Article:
Steinhoff disclosed the hole in its accounts in December 2017 which shocked investors and wiped more than 200 billion rand off its stock market value.
Steinhoff will struggle to turn a profit in coming years despite strong turnover as it restructures following an accounting scandal.
South African retailer Steinhoff reported a $401 million half-year loss from continuing operations on Friday, as the damage from a massive accounting scandal drags on.
Steinhoff International said on Tuesday it had started legal proceedings against former Chief Executive Markus Jooste and ex-finance chief Ben La Grange to recover certain salary and bonus payments they got prior to 2017.
Billionaire Christo Wiese says he was on the verge of losing everything in the Steinhoff scandal.
Steinhoff has repeatedly delayed publication of its accounts after a $7.4 billion accounting fraud that stunned investors.
The lawsuit, brought in the Netherlands, was aimed at compensating investors for more than 14 billion euros ($16 billion).
The suspended former chief financial officer of Steinhoff is helping authorities with investigations.
“In recent weeks, the South African Government, business community, philanthropists and society at large have shown remarkable unity in a joint effort to protect our country against the impact of COVID-19,” writes FNB Chief Executive Officer, Jacques Celliers.
President Muhammadu Buhari says he has directed the Minister of Industry, Trade and Investment to work with the Manufacturers Association of Nigeria to ensure that all production of essential items such as food, medical and pharmaceutical products continues unhindered. Mansur Ahmed, President of the Manufacturers Association of Nigeria joins CNBC Africa for more.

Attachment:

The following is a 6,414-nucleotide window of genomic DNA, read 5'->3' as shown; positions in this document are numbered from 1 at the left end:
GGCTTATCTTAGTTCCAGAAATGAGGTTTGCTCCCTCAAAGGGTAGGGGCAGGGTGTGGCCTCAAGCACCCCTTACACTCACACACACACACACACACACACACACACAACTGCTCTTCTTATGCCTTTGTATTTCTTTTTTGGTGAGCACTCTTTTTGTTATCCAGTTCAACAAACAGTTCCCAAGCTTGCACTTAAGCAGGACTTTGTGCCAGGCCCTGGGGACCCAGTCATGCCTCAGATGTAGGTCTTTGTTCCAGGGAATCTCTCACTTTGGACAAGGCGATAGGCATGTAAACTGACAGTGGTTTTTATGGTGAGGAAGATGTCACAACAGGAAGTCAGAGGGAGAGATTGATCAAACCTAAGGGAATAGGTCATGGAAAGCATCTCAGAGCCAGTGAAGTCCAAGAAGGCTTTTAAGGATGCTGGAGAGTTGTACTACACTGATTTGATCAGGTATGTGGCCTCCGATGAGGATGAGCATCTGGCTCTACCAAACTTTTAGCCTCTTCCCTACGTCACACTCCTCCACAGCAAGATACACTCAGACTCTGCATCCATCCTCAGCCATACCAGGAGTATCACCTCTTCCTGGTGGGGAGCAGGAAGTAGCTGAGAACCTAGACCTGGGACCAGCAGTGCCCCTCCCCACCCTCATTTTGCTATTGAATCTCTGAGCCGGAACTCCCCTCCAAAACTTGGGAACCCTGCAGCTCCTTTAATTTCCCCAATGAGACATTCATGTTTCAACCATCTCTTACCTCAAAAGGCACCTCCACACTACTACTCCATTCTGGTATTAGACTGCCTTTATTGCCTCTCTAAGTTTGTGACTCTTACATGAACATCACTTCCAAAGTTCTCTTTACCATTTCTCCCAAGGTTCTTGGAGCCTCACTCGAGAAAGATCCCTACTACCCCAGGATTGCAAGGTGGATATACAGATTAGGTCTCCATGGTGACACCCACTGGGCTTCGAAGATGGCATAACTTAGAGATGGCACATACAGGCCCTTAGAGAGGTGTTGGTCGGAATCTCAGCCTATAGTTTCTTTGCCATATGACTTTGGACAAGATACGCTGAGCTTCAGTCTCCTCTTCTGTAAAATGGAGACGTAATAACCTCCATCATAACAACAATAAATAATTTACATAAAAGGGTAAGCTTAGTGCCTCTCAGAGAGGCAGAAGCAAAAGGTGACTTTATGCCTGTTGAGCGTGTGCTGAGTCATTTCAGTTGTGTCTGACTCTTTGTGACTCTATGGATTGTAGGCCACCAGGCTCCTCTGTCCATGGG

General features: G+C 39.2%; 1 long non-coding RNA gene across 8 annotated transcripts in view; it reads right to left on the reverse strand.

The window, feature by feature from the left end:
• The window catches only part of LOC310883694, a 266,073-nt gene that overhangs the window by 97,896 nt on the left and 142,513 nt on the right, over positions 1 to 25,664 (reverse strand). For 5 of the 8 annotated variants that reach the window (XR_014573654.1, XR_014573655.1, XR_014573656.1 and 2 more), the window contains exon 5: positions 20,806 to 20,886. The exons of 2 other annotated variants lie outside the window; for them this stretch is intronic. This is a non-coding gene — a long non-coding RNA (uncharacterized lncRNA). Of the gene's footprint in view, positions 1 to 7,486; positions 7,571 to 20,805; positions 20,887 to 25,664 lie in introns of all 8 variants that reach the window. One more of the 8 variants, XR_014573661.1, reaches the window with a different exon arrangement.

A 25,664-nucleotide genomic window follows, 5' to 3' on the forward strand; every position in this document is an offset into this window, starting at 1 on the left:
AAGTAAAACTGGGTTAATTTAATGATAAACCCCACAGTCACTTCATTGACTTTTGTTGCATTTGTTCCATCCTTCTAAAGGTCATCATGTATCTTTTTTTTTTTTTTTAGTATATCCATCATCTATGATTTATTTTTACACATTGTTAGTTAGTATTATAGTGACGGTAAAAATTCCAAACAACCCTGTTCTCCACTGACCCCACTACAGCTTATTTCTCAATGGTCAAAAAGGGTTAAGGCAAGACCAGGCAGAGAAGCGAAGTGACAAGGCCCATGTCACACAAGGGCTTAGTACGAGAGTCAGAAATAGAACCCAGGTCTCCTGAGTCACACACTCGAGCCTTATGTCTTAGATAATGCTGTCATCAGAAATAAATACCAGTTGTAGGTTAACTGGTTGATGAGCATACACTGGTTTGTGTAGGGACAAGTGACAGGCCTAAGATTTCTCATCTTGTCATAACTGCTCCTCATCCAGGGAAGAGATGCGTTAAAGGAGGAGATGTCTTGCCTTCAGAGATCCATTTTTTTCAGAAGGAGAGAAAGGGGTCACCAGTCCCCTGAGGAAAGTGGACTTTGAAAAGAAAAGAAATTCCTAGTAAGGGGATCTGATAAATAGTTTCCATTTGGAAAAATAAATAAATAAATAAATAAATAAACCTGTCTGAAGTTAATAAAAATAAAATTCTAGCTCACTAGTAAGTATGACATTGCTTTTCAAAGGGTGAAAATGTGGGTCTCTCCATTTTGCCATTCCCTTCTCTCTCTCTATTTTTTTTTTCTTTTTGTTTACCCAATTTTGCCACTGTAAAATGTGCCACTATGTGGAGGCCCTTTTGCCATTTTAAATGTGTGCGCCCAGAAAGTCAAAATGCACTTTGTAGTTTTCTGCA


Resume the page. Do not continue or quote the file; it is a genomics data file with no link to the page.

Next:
CNBC Africa spoke to Neels Barendrecht, Chairman of Agility Holdings and Director of Agility Risk Solutions in Singapore on his journey of self-isolation and working from home, Neels travelled to Singapore before the pandemic saw travel bans and the national lockdown and he shares tips on how to work effectively from home and taking the correct steps to self-isolation.
Tim Adams, CEO of the Institute of International Finance, says sovereign and corporate debt levels "are going to explode" because of the coronavirus crisis.
One of the businesses that will be hugely impacted by the COVID-19 lockdown is the franchise industry. Restaurant owners, beauty spa’s and chain businesses that are not essential suppliers have effectively been closed since Friday the 27th of March and will remain closed without staff, customers and supply until the lockdown is lifted. So how will the lockdown and slowdown in foot traffic hurt the South African franchise industry in 2020? Vera Valasis, Executive Director of the Franchise Association of South Africa joins CNBC Africa for more.